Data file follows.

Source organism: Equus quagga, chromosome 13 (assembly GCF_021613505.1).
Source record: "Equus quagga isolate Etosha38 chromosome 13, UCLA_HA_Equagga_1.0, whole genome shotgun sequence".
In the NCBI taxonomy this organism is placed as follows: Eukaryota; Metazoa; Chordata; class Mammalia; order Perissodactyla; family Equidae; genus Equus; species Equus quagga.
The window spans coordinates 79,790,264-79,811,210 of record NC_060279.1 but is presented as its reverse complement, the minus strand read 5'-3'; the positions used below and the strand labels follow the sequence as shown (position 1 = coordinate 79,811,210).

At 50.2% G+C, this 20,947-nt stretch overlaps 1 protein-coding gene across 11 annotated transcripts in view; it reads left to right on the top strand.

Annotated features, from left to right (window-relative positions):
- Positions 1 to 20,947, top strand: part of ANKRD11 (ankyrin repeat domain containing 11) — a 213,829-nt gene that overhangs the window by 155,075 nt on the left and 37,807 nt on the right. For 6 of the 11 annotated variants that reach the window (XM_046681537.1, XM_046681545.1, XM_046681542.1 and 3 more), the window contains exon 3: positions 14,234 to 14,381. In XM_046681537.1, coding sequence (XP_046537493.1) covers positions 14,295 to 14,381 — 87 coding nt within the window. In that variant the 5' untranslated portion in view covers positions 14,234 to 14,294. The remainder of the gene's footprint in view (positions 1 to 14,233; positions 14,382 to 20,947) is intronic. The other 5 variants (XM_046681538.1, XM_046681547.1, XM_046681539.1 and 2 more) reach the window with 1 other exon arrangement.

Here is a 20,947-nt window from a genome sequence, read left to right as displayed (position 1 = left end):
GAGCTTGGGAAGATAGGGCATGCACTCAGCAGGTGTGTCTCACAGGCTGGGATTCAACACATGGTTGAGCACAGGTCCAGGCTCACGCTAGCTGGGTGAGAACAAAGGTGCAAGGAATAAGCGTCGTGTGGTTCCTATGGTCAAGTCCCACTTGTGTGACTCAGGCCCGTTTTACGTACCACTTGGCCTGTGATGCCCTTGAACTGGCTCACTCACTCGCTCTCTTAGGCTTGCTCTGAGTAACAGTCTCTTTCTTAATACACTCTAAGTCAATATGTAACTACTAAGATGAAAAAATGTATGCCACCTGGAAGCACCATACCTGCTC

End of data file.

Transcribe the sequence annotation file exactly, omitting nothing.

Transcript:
Source organism: Equus quagga, chromosome 13 (assembly GCF_021613505.1).
Source record: "Equus quagga isolate Etosha38 chromosome 13, UCLA_HA_Equagga_1.0, whole genome shotgun sequence".
In the NCBI taxonomy this organism is placed as follows: Eukaryota; Metazoa; Chordata; class Mammalia; order Perissodactyla; family Equidae; genus Equus; species Equus quagga.
The window spans coordinates 79,790,264-79,811,210 of record NC_060279.1 but is presented as its reverse complement, the minus strand read 5'-3'; the positions used below and the strand labels follow the sequence as shown (position 1 = coordinate 79,811,210).

At 50.2% G+C, this 20,947-nt stretch overlaps 1 protein-coding gene across 11 annotated transcripts in view; it reads left to right on the top strand.

Annotated features, from left to right (window-relative positions):
- Positions 1 to 20,947, top strand: part of ANKRD11 (ankyrin repeat domain containing 11) — a 213,829-nt gene that overhangs the window by 155,075 nt on the left and 37,807 nt on the right. For 6 of the 11 annotated variants that reach the window (XM_046681537.1, XM_046681545.1, XM_046681542.1 and 3 more), the window contains exon 3: positions 14,234 to 14,381. In XM_046681537.1, coding sequence (XP_046537493.1) covers positions 14,295 to 14,381 — 87 coding nt within the window. In that variant the 5' untranslated portion in view covers positions 14,234 to 14,294. The remainder of the gene's footprint in view (positions 1 to 14,233; positions 14,382 to 20,947) is intronic. The other 5 variants (XM_046681538.1, XM_046681547.1, XM_046681539.1 and 2 more) reach the window with 1 other exon arrangement.

Here is a 20,947-nt window from a genome sequence, read left to right as displayed (position 1 = left end):
GAGCTTGGGAAGATAGGGCATGCACTCAGCAGGTGTGTCTCACAGGCTGGGATTCAACACATGGTTGAGCACAGGTCCAGGCTCACGCTAGCTGGGTGAGAACAAAGGTGCAAGGAATAAGCGTCGTGTGGTTCCTATGGTCAAGTCCCACTTGTGTGACTCAGGCCCGTTTTACGTACCACTTGGCCTGTGATGCCCTTGAACTGGCTCACTCACTCGCTCTCTTAGGCTTGCTCTGAGTAACAGTCTCTTTCTTAATACACTCTAAGTCAATATGTAACTACTAAGATGAAAAAATGTATGCCACCTGGAAGCACCATACCTGCTC